Source: E-mail dt. 16.08.2012
Foreign Direct Investment in Indian Retail Sector – An Analysis
Associate Professor, Department of Commerce, Periyar University, Salem - 636 011
Mr. C. Sankar
Ph.D., Research Scholar, Department of Commerce, Periyar University, Salem - 636 011
FDI is a tool for economic growth through its strengthening of domestic capital, productivity and employment. FDI also plays a vital role in the up gradation of technology, skills and managerial capabilities in various sectors of the economy. The present paper attempts to analyze significance of the FDI Inflows in Indian retail sector since 1991 and relating the growth of retail sector FDI in generation of employment in terms of skilled and unskilled. Supporters of FDI in retail trade talk of how ultimately the consumer is benefited by both price reductions and improved selection, brought about by the technology and know-how of foreign players in the market. This in turn can lead to greater output and domestic consumption.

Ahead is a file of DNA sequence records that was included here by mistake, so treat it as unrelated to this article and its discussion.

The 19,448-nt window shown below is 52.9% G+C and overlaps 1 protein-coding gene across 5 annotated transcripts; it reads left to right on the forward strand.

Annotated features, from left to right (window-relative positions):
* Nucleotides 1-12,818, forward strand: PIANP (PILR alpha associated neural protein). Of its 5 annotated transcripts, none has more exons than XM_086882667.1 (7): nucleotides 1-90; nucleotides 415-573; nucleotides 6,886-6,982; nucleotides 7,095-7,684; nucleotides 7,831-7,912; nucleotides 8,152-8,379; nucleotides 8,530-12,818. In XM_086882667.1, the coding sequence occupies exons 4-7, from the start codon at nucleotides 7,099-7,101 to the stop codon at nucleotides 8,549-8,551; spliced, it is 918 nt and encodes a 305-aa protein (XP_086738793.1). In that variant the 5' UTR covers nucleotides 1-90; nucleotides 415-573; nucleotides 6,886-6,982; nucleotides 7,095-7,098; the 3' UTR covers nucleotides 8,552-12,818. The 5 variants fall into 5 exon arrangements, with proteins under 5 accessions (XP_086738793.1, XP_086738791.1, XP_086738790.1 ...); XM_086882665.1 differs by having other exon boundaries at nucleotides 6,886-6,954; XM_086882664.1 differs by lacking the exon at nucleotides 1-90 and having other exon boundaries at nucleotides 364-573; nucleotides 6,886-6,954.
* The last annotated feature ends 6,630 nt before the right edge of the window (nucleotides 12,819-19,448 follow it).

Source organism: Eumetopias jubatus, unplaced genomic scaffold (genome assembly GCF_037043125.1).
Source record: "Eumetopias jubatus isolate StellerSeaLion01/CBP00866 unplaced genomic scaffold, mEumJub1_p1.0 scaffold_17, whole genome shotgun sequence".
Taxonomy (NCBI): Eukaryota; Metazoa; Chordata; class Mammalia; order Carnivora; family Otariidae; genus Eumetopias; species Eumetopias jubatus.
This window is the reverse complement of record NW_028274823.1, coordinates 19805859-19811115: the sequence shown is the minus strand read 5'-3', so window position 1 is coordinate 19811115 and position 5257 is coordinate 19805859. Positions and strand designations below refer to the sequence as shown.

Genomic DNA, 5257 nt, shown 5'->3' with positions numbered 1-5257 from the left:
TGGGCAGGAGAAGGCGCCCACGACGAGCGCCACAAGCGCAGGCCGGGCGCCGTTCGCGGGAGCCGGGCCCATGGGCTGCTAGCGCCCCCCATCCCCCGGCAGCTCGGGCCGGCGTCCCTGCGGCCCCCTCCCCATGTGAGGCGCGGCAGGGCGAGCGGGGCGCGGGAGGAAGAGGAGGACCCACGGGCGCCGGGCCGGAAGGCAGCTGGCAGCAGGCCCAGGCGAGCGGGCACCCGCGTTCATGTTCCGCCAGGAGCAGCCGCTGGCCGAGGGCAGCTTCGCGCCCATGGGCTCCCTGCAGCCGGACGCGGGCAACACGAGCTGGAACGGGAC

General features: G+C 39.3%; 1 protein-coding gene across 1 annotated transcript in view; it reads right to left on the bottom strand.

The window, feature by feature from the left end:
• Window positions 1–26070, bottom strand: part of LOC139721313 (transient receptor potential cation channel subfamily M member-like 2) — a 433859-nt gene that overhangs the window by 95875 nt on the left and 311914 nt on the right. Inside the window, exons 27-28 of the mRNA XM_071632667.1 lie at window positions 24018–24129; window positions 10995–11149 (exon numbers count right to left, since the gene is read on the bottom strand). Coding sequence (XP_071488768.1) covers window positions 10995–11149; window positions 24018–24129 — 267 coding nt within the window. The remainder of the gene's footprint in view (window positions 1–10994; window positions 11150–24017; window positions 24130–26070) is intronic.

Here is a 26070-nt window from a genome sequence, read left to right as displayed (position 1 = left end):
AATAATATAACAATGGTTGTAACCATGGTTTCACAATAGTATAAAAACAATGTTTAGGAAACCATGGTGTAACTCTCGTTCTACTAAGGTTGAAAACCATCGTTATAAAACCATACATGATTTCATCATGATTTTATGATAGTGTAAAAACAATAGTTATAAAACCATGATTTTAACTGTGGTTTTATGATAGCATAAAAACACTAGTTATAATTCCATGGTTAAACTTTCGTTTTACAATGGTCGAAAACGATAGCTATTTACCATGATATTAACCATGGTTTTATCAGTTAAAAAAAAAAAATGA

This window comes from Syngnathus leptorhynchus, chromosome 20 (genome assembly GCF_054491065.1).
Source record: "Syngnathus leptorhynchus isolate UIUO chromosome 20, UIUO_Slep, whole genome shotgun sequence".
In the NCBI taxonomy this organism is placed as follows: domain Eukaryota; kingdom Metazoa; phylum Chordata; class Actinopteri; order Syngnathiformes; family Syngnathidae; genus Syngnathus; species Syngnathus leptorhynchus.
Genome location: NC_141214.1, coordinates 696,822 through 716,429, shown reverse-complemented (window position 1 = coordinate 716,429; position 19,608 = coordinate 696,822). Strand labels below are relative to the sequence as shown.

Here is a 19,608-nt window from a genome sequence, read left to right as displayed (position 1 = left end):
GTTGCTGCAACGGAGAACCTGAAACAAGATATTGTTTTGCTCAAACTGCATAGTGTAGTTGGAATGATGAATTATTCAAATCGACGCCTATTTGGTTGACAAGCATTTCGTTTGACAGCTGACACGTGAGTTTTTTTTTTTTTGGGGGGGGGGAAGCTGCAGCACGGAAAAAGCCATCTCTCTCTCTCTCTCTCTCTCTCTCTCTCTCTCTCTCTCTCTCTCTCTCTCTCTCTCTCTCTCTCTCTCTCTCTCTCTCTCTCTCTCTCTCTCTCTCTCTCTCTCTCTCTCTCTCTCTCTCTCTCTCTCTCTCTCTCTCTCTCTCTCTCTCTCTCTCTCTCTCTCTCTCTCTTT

retail industry in
Retailing is the interface between the producer and the individual consumer buying for personal consumption. This excludes direct interface between the manufacturer and institutional buyers such as the government and other bulk customers. A retailer is one who stocks the producer’s goods and is involved in the act of selling it to the individual consumer, at a margin of profit. As such, retailing is the last link that connects the individual consumer with the manufacturing and distribution chain.
Foreign Direct Investment (FDI) in Retail: